Thursday, April 12, 2012

The Two Towers

Goodreads Description:   The Two Towers is the second part of J.R.R. Tolkien's epic adventure, The Lord of the Rings.

Frodo and the Companions of the Ring have been beset by danger during their quest to prevent the Ruling Ring from falling into the hands of the Dark Lord, Sauron, by destroying it in the Cracks of Doom. They have lost the wizard Gandalf in a battle with an evil spirit in the Mines of Moria; and at the Falls of Rauros, Boromir, seduced by the power of the Ring, tried to seize it by force. While Frodo and Sam made their escape, the rest of the company was attacked by Orcs.

Now they continue their journey alone down the great River Anduin -- alone, that is, save for the mysterious creeping figure that follows wherever they go.

My Thoughts:

-    I get the feeling that Tolkien didn't like technology or machinery.

-    Alan Lee's illustrations are beautiful and so accurate!  I love how they added those in this version.

-    Thank you publisher or whoever for the map at the front and end of the book!!  It was SUPER helpful.

-    I like how the book is split into book 3 and 4.  Book 3 is all about Aargorn, Gimli, Legolas, Merry, and Pippin.  Book 4 is all about Frodo, Sam, and Gollum.  I like that Tolkien didn't go back and forth.  I got to read their stories all the way through.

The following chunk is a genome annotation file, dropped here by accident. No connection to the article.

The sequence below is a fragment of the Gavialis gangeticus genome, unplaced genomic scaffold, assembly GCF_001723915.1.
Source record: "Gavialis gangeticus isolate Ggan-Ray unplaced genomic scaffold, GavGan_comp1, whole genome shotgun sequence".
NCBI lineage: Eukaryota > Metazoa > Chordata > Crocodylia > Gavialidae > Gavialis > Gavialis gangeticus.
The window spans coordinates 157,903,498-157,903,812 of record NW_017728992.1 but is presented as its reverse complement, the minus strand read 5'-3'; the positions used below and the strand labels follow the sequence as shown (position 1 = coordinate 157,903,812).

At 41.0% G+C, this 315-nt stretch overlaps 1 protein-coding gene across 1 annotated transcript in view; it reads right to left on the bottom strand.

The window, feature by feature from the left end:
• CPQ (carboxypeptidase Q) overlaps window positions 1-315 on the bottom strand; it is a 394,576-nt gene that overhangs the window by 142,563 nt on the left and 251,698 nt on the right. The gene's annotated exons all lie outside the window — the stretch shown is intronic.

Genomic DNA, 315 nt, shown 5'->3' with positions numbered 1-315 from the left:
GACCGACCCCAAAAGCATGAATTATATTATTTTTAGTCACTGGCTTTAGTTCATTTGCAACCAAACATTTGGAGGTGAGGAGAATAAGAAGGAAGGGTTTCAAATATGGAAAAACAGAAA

-    I like how the perspective changes.  The book has so much in it, and it is nice to see things from different characters.

-    The Frodo and Sam ending was a pretty big cliffhanger!  You'd think Tolkien could have chosen to split the book in a different spot, but no! 

Re-Read Thoughts:

-    I love the friendship between Gimli and Legolas. 

-    I love the way Same talks. The words he uses and the way he describes things are funny. 

Previous Lord of the Rings Book
(click on cover to see my thoughts)



  1. Agh, that ending! I remember when I first read it, I was going to go crazy if I didn't get the next book to find out what happened to Frodo and Sam.

    And don't quote me on this, but I *think* that the map was drawn by Tolkien, himself.

  2. Okay, I got curious and went and researched it. He did draw some of the maps, and his son finished them for publication. It depends on which edition you have, but some editions feature maps drawn by others. It's pretty confusing, but you can read about it if you're interested:

  3. Interesting! Thanks so much!